Practice Relating to Rule 7. The Principle of Distinction between Civilian Objects and Military Objectives
Peru’s IHL Manual (2004) states: “Civilian objects must be respected.”
Section C. Attacks against civilian objects in general
The manual further states: “Protected objects are civilian objects which must not be attacked unless they become military objectives.”
Peru’s IHL and Human Rights Manual (2010) states: “Civilian objects must be respected”.
The manual also states: “Civilian objects must not be attacked unless they become military objectives.”
Peru’s Code of Military and Police Justice (2006) states:
A member of the military or police shall be imprisoned for a period of no less than eight and no more than 15 years if he or she in the context of an international or non-international armed conflict:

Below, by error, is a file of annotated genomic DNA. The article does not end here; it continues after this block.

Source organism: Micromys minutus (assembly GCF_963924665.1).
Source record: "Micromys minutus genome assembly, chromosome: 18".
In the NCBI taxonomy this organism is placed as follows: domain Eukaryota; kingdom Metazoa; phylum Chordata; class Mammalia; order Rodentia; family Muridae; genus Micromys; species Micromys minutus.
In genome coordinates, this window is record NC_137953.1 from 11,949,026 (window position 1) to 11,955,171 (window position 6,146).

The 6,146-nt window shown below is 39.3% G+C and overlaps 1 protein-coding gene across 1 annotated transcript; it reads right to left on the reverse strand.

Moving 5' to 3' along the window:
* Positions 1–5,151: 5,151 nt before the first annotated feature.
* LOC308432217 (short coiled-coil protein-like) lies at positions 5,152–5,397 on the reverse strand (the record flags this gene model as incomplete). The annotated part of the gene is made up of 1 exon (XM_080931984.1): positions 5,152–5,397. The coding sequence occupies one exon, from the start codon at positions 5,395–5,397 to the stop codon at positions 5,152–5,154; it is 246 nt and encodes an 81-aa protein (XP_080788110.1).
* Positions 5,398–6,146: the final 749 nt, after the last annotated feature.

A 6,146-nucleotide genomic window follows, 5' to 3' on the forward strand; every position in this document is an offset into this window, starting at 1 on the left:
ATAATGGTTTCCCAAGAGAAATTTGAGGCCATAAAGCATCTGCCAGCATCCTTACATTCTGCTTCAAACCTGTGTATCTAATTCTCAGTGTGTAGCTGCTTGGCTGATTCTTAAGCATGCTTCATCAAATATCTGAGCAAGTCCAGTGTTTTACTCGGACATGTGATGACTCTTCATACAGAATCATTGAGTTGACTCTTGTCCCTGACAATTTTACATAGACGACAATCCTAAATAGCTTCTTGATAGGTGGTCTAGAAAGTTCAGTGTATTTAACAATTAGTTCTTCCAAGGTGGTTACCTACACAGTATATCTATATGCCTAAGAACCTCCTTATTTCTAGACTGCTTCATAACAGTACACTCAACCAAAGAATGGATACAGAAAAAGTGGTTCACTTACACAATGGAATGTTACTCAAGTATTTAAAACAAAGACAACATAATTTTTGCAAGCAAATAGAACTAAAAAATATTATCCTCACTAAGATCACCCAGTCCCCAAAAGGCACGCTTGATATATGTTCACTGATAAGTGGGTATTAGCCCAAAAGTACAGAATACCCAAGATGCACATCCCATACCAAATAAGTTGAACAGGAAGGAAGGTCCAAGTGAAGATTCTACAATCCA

2. Directs an attack by any means against civilian objects if they are protected by international humanitarian law.
This article is no longer in force. Along with certain other articles in this legislation, it was declared unconstitutional by the Constitutional Court (en banc decision for case file No. 0012-2006-PI-TC, 8 January 2007) because it does not stipulate a crime committed in the line of duty that would fall under the jurisdiction of a military court pursuant to Article 173 of Peru’s Constitution.
Peru’s Military and Police Criminal Code (2010), in a chapter titled “Crimes involving the use of prohibited methods in the conduct of hostilities”, states:
A member of the military or the police shall be punished with deprivation of liberty of not less than six years and not more than twenty-five years if, in a state of emergency and when the Armed Forces assume control of the internal order, he or she:
2. Attacks civilian objects by any means, provided that these objects are protected by International Humanitarian Law.